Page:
What is cognitive-behavioral therapy?

Cognitive-behavioral therapy (CBT) highlights the connection between your thoughts, feelings and behaviors.  The aim of this form of therapy is to highlight patterns of thinking (i.e., self-judgment, catastrophic thinking, all or nothing thinking, black and white thinking) that can lead to psychological symptoms and less effective coping skills (i.e., withdrawal, avoidance). Through the examination of your cognitive life, your feelings and behaviors, you will gain more flexibility in how you approach and solve problems encountered in your life.  You will acquire specific tools to deal more effectively with life stressors. Problems will become less overwhelming and less disorganizing.

What is dialectical behavioral therapy?

Dialectical behavioral therapy (DBT) combines cognitive-behavioral techniques and mindful awareness derived from Buddhist traditions. This form of therapy focuses on reducing distress and mood swings, while increasing interpersonal effectiveness (i.e., how to ask for what one needs and coping with conflict with others). Through mindfulness and skills training, you will develop a stronger sense of self, be able to effectively interact with others and regulate your emotions. 

What is psychological testing?

Psychological testing – also referred to as psychological assessment - utilizes objective and standardized tests to evaluate psychological, emotional, cognitive (i.e., learning and memory), and behavioral abilities. Many different types of tests are used together to assess one’s strengths and weaknesses across a number of domains. A typical psychological assessment includes an interview with one of our psychologists and the completion of a variety of formal tests. At the end of the assessment, you will be provided with the test results and recommendations to increase your effectiveness in educational, occupational, or social settings.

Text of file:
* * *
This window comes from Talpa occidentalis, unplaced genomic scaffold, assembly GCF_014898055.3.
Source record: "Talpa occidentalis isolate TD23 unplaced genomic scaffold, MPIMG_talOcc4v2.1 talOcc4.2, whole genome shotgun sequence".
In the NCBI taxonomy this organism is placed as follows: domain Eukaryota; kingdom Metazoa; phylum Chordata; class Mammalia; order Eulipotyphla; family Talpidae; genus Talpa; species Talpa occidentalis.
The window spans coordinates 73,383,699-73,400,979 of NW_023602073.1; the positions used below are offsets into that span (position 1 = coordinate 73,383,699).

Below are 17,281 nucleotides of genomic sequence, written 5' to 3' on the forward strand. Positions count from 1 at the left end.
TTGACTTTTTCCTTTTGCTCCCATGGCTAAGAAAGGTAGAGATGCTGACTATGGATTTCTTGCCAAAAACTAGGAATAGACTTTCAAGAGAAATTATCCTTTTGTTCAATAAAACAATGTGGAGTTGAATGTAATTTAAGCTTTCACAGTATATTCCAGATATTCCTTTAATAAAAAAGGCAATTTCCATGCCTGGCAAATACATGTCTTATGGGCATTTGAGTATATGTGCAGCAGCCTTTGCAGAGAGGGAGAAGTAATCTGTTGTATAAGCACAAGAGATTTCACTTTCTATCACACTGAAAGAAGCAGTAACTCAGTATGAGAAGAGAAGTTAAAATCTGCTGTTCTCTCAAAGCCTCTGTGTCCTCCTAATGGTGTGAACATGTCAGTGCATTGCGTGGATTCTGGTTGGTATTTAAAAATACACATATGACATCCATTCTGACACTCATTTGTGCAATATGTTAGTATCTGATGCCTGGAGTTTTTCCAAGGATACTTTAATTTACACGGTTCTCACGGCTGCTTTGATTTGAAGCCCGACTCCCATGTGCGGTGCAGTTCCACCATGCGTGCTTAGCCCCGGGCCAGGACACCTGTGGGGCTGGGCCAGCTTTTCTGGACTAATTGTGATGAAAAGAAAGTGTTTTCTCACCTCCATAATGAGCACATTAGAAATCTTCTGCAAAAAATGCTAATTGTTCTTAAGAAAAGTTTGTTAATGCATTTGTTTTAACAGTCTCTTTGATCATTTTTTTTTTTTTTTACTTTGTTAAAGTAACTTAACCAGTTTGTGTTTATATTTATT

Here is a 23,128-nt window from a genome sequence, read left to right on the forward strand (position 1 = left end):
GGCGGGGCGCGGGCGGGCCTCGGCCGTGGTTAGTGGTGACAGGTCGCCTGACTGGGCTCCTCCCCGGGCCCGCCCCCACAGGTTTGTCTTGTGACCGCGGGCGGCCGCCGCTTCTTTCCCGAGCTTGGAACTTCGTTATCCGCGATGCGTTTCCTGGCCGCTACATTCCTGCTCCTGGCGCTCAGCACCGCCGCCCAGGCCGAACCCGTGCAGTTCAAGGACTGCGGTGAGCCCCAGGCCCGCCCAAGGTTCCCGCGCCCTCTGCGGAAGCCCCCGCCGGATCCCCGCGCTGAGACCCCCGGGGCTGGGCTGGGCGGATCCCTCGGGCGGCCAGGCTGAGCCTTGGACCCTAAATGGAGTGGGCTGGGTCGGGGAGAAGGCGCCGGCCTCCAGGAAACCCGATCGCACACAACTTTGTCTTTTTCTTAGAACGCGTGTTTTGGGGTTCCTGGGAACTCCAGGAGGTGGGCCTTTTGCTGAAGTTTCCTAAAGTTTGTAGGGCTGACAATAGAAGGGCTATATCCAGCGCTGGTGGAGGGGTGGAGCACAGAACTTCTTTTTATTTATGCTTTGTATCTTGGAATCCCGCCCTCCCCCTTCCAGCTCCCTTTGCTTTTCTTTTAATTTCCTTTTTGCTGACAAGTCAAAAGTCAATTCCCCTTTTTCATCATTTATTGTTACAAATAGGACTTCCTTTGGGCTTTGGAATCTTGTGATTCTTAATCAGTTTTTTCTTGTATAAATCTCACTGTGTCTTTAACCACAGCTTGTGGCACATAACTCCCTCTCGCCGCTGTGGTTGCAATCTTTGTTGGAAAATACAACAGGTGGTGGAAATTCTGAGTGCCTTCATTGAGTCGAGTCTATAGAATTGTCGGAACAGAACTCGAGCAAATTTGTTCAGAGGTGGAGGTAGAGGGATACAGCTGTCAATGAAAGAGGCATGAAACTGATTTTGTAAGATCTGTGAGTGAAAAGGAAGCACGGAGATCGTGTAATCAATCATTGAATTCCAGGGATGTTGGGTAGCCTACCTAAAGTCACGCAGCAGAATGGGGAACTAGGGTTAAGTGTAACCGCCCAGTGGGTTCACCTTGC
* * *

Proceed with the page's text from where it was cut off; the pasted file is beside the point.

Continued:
How can I prevent mental illness from coming back?

We give you guidance to adhere to, both inside and outside of our office, to maximize your treatment and prevent a reoccurrence. Your therapist will actively work with you to prevent setbacks. 

What determines if my mental illness will come back?

There are a few components that play a part in the recurrence of mental illness, such as:

  • Coexisting stresses in life: often times, a mental illness will recur if there are additional life stressors (experiencing family or marital problems, starting a new job, losing someone close to you).  

  • Age: more often than not, if someone is diagnosed with a mental illness earlier than later in life, there is a higher likelihood of the illness recurring.  

  • Diagnosis: some mental illnesses more commonly recur than others, such as Obsessive Compulsive Disorder (OCD), drug and alcohol addiction, eating disorders, and bipolar disorder.

What if I have an emergency or an urgent situation comes up?

If you find yourself in the midst of an emergency during business hours, call your provider. Outside of business hours, please immediately call 911 or go to the nearest emergency room.  If you have an urgent situation, call our office, and we will see you as soon as we can.